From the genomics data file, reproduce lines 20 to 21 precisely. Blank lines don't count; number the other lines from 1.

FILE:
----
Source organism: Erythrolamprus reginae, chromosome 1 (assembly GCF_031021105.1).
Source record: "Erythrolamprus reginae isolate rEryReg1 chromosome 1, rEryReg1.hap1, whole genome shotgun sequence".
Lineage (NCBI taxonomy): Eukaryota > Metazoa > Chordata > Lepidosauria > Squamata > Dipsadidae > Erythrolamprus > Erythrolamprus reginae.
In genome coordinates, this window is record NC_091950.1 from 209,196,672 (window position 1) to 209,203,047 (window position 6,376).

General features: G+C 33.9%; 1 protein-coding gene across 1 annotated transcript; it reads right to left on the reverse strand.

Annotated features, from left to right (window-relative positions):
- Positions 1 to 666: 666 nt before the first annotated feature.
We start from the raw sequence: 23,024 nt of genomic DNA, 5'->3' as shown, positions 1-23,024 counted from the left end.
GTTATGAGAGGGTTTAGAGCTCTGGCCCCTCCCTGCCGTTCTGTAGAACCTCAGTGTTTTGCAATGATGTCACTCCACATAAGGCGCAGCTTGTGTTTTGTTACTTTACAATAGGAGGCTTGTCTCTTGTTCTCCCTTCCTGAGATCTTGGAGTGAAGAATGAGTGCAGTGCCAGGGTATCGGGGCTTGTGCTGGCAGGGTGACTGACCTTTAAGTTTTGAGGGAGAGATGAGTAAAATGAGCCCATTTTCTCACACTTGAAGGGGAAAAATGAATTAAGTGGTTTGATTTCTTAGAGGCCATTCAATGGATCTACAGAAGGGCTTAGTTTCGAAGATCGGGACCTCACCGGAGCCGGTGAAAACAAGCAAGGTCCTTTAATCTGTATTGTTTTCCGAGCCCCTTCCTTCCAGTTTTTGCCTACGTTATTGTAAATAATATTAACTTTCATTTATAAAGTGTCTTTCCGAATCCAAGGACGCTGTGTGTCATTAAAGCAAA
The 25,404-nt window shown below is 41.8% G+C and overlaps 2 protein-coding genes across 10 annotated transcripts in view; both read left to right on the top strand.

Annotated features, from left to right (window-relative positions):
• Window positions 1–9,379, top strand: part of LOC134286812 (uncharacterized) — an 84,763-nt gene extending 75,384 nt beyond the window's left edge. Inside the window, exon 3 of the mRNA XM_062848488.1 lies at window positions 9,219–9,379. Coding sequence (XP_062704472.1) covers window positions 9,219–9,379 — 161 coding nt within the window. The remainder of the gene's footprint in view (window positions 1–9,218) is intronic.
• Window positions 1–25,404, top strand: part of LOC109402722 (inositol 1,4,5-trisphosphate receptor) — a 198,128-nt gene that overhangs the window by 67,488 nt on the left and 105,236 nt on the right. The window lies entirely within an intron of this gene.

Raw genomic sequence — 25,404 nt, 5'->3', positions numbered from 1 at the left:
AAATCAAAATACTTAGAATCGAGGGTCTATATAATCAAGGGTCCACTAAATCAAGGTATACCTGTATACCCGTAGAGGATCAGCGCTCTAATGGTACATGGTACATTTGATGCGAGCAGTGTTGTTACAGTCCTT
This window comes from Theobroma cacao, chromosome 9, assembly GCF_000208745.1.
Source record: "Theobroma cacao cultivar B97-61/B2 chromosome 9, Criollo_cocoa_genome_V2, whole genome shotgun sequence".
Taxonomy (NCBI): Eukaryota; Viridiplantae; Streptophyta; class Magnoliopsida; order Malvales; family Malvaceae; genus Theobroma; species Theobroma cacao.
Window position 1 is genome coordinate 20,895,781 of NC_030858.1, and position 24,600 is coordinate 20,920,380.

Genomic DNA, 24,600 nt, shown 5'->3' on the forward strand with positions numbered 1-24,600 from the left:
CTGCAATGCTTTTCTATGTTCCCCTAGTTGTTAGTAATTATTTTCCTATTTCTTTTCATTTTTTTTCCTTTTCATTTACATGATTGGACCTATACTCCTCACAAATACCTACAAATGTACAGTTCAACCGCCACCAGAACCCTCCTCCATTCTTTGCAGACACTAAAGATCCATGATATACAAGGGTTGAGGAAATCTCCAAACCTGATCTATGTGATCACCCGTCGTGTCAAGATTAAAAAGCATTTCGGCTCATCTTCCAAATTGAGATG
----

Genomic DNA, 24,600 nt, shown 5'->3' on the forward strand with positions numbered 1-24,600 from the left:
CTGCAATGCTTTTCTATGTTCCCCTAGTTGTTAGTAATTATTTTCCTATTTCTTTTCATTTTTTTTCCTTTTCATTTACATGATTGGACCTATACTCCTCACAAATACCTACAAATGTACAGTTCAACCGCCACCAGAACCCTCCTCCATTCTTTGCAGACACTAAAGATCCATGATATACAAGGGTTGAGGAAATCTCCAAACCTGATCTATGTGATCACCCGTCGTGTCAAGATTAAAAAGCATTTCGGCTCATCTTCCAAATTGAGATG